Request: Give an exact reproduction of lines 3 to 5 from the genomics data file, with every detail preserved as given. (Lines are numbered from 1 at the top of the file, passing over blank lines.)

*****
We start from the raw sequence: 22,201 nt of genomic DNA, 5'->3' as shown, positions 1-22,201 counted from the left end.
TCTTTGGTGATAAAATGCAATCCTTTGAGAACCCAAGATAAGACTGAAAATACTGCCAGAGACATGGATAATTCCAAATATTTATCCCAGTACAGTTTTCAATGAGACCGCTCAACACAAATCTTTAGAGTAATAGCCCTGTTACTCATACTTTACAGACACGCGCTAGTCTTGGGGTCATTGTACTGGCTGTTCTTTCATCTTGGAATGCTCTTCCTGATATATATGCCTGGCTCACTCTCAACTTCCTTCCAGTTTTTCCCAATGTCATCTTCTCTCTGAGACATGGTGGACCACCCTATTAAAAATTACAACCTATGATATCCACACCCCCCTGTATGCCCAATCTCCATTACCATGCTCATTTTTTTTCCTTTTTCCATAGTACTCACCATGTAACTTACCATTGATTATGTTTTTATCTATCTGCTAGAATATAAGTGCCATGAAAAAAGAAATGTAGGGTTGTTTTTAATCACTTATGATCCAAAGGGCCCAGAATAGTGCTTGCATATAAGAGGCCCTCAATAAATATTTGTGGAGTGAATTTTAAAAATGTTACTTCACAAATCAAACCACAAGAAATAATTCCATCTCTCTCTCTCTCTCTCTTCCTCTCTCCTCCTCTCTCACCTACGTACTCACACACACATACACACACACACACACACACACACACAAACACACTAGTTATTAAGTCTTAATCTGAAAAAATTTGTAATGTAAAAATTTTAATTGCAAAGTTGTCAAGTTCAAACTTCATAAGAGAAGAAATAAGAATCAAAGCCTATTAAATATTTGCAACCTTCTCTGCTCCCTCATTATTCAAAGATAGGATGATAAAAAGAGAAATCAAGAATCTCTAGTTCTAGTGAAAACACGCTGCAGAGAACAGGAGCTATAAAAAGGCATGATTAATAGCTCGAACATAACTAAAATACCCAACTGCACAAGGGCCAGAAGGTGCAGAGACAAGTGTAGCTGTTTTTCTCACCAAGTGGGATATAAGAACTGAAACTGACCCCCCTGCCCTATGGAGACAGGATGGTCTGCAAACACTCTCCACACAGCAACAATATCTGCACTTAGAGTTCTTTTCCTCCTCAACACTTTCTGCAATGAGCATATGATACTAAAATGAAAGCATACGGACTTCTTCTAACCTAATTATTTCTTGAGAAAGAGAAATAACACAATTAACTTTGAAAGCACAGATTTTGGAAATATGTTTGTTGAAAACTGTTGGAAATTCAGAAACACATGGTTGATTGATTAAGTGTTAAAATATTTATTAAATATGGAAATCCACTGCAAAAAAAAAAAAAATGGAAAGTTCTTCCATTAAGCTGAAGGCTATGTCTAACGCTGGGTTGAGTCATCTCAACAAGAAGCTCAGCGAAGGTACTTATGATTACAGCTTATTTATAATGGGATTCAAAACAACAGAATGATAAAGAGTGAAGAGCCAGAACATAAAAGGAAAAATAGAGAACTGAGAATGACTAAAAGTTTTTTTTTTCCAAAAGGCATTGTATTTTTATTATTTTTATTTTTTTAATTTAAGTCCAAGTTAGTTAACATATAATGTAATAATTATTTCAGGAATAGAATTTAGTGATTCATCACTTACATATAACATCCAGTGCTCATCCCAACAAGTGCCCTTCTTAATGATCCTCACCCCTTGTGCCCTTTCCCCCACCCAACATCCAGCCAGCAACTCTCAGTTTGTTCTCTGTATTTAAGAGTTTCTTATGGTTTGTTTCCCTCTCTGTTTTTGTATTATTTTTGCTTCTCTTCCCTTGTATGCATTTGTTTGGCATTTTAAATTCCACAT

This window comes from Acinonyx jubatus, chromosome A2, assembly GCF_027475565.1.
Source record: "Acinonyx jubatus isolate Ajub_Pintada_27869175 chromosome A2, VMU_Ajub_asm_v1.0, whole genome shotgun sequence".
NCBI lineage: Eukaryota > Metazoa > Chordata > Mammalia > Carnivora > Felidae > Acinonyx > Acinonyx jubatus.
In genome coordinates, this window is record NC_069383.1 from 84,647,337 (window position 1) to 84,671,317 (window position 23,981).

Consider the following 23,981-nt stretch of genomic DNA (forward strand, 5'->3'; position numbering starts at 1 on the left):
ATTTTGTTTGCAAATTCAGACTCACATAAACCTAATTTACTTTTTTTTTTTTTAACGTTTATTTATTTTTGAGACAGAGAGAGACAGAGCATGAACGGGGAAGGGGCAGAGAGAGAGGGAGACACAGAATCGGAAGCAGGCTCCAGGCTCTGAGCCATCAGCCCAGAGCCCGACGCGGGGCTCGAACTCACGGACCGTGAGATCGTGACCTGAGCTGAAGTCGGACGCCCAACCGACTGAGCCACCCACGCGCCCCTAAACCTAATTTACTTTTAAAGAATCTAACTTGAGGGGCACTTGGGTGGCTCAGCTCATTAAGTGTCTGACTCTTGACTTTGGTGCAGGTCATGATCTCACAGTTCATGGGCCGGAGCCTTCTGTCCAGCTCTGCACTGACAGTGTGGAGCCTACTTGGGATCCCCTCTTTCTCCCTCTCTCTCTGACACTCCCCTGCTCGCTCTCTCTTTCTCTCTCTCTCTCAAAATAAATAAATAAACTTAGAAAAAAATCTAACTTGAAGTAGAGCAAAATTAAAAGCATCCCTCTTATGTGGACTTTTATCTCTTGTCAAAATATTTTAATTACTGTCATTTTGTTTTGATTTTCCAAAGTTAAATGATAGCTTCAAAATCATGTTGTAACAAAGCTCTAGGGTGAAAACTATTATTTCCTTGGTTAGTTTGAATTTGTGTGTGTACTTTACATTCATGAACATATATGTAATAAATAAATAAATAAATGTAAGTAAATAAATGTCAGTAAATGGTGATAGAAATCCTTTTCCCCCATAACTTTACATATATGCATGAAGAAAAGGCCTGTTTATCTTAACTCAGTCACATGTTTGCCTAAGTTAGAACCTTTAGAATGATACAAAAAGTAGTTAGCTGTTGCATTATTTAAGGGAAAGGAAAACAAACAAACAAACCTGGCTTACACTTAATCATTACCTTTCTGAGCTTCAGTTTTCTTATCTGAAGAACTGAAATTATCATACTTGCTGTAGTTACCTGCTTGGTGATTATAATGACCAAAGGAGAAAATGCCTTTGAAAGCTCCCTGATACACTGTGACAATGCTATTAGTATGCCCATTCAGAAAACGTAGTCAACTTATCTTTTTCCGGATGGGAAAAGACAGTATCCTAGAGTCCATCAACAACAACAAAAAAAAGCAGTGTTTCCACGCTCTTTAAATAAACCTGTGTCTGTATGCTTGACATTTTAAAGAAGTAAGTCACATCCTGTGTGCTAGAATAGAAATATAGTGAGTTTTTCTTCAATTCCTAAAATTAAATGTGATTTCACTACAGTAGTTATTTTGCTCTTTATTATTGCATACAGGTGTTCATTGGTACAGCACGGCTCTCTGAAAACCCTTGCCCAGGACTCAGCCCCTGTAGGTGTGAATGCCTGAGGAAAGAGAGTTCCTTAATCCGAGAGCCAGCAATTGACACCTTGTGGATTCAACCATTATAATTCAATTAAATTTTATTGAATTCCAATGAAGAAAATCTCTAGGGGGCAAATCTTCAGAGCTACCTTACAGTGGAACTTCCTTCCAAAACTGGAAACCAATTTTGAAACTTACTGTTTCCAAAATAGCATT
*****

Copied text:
This window comes from Acinonyx jubatus, chromosome A2, assembly GCF_027475565.1.
Source record: "Acinonyx jubatus isolate Ajub_Pintada_27869175 chromosome A2, VMU_Ajub_asm_v1.0, whole genome shotgun sequence".
NCBI lineage: Eukaryota > Metazoa > Chordata > Mammalia > Carnivora > Felidae > Acinonyx > Acinonyx jubatus.